What Is The Ultimate Goal and Key Objectives of Software Testing
Software Testing goals
The main reason for testing software is to find bugs that lead to user failure. Suppose that each application that we use on our smartphone that is not working properly can cause many problems. The objectives of software testing are:
For example, suppose you bought a car, are now driving on the highway, and find that the car’s brakes are not working. You will not want to imagine what will happen to you!
Errors are encountered when testing the software. In principle, software testing is performed by a software tester.
- Check if the software to be created meets the requirements or not.
- Check for software bugs before customers discover them.
- Defects are corrected by the developer.
- Error prevention
- Gain confidence in the quality level
Typical test objectives
Providing quality products is the ultimate goal of testing. In addition, when someone invests time or money in an app, they keep their expectations.
Therefore, the test refines the software and aligns it with the user’s expectations. Let’s take a look at the different testing purposes:
- Identification of errors and misunderstandings:
After the developer finishes coding, the tester begins testing. During testing, quality assurance validates each module under different conditions.
Then, they collect all errors and bugs and pass them on to the developer for correction.
- Quality product:
The main objective of the test is to maintain the quality of the product. In addition, the tests have their own cycle and in each phase everything is focused only on quality.
- 3. Reason with the requirement:
During testing, the QA team verifies that the application complies with the SRS (System Requirements Specification) document.
- 4. Provides confidence:
The test team continually checks the functionality of the software. It must meet business demand and build trust.
- Improves growth:
Quality delivery increases a company’s potential. And we all know that quality can only be achieved through testing.
By the time you read these goals, you should understand the value of the test. If you are looking for a career in this area, this is a great choice.
- Test approach
The test consists not only of working on technical concepts, but also in the presence of the mind.
A tester must think like an end user. Several questions must come to mind, such as:
- Will the consumer like the color combination?
- What if the user’s cell phone immediately turns off?
- What kind of questions can a user ask during support? (Testers need this when testing the chatbot)
- Does the customer agree or disagree with the layout?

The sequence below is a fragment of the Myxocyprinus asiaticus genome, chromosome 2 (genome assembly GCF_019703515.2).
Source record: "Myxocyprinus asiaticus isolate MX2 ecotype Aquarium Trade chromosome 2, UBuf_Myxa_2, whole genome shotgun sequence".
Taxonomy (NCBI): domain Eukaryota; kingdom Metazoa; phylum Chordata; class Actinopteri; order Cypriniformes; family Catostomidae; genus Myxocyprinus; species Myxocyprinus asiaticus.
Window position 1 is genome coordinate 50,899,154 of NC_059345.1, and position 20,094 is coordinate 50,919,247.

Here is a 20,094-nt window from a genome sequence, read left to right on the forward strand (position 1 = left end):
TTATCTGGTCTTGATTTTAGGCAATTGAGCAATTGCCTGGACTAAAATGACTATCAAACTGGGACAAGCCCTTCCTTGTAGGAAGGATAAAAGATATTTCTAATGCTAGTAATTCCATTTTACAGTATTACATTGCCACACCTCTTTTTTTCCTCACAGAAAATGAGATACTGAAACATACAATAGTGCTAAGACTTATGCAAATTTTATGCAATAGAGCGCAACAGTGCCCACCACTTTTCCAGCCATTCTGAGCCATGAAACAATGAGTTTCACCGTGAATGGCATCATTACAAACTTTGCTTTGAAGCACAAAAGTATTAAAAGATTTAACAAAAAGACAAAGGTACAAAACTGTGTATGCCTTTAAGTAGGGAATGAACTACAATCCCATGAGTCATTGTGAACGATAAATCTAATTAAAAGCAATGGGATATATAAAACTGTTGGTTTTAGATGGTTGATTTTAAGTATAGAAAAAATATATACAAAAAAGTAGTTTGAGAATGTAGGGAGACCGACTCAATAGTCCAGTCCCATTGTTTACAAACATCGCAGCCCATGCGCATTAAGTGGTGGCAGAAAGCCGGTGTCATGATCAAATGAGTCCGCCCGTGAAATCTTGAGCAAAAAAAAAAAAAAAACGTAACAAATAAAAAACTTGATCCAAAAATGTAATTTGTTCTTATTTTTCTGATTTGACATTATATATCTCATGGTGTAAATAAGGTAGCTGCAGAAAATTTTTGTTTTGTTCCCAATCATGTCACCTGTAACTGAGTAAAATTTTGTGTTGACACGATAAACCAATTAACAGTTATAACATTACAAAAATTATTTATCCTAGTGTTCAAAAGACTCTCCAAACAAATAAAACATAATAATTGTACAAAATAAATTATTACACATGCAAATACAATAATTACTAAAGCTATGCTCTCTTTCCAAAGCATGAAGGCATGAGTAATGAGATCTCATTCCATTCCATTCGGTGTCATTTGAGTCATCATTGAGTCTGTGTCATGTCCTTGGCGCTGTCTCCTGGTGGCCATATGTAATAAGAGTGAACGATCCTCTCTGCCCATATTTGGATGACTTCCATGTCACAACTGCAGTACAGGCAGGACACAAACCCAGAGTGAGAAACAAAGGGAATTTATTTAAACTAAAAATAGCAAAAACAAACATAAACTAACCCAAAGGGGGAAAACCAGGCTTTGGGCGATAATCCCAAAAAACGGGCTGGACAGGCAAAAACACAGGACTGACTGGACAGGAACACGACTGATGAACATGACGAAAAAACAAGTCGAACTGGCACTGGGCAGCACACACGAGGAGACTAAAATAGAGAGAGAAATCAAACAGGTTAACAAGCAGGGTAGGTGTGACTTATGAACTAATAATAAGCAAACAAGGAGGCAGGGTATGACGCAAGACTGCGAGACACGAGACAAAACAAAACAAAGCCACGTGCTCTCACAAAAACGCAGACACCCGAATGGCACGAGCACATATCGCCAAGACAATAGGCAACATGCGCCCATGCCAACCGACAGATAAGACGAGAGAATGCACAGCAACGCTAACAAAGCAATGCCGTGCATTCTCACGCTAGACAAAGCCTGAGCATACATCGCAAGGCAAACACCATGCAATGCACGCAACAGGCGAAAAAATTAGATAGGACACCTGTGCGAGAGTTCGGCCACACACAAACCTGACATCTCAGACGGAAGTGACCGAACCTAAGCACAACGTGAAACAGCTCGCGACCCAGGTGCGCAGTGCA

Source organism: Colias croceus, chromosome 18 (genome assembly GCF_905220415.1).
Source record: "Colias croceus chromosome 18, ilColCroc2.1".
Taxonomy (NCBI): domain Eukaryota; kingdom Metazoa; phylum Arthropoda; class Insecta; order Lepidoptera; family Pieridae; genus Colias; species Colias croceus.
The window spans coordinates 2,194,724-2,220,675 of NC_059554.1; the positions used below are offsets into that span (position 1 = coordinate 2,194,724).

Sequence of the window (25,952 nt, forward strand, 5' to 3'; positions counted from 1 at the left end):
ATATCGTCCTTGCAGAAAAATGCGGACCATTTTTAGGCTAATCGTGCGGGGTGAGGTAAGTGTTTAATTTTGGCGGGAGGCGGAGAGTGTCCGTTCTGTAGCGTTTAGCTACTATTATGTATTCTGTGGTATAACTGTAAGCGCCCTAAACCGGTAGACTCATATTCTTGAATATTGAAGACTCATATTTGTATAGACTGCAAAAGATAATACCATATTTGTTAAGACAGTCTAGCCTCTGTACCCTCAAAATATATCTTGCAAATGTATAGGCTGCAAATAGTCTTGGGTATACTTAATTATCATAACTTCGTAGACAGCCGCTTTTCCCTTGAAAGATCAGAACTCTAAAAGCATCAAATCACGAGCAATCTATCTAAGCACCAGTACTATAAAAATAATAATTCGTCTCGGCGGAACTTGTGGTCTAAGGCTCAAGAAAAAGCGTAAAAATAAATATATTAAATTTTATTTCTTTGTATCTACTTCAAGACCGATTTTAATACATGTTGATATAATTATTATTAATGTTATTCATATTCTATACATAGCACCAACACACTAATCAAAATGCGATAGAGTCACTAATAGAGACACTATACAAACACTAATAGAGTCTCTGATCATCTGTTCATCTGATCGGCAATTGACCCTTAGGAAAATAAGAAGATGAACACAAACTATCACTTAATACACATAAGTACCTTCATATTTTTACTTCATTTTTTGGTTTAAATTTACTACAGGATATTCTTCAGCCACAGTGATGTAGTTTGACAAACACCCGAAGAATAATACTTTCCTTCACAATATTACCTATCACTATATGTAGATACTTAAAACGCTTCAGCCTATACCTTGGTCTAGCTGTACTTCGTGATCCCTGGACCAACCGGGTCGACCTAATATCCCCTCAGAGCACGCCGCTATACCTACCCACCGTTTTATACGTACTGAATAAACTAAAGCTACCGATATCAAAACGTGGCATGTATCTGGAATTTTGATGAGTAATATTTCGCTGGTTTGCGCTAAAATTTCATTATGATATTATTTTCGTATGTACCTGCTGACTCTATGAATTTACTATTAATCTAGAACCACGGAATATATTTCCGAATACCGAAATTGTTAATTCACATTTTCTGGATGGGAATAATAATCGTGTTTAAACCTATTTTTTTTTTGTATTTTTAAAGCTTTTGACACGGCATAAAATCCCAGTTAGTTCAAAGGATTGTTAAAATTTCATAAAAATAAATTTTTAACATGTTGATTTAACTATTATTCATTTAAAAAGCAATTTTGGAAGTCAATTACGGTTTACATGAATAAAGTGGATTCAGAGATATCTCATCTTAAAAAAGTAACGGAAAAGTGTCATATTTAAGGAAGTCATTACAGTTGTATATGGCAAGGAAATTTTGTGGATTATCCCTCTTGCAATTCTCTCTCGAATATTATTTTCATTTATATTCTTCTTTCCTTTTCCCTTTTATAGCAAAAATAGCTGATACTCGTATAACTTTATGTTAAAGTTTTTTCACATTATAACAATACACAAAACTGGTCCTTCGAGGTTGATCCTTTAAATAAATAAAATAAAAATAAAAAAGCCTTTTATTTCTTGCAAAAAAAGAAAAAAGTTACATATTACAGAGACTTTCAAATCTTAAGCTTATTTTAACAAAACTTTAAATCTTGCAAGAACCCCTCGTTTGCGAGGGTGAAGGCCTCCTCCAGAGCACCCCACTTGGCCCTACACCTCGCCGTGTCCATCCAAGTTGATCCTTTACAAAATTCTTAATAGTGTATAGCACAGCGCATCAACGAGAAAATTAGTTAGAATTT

A tester must support these types of concepts during testing. In addition, they ensure that customer expectations are met.
Three main categories of tests:
- Functional test:
The purpose of this test method is to verify all the functions of an application. During the functional test, the QA team checks the output of each module and inserts several inputs.
From a technical point of view, a functional test is a type of test in which the test team checks the software system using the specification document.
However, the test method does nothing for the source code, as it only validates the operation.
In addition, functional testing forms the backbone of the entire testing process. If your software is generating only accurate results, users will like it.
You can perform functional tests by following both manual testing and automation approaches.
For example, when testing whether or not a user can enter a system, perform functional tests after registration
We can guarantee during function tests
- Accessibility of an application
- Main tasks
- Error conditions
2. Non-functional tests:
As the name suggests, the test method checks the dead part of an application, such as reliability, responsiveness, speed, etc.
This is the exact opposite of the functional tests that we discussed above. Problems that testers do not solve in the functional tests tested here.
The QA team examines the overall operation of the software. They highlight concerns that affect the application’s performance and usability.
For example, when testing an application by checking how many users can log in at the same time, you are running non-functional tests.
The software should always be checked for functional and non-functional tests.
If the tests don’t work, let’s make sure that:
- Regression and maintenance tests:
The more you test, it will become more productive. We also know that software development is an ongoing process. This means that there will be updates from time to time.
So, instead of testing the entire system repeatedly, we use regression tests. Through these tests, testers check whether the newly written code affects existing functionality or not.
Now you have to ask yourself what is this regression test? It is the collection of test cases already executed. Therefore, it is useful to get the effects of code changes on existing functionality. Visit for Job oriented course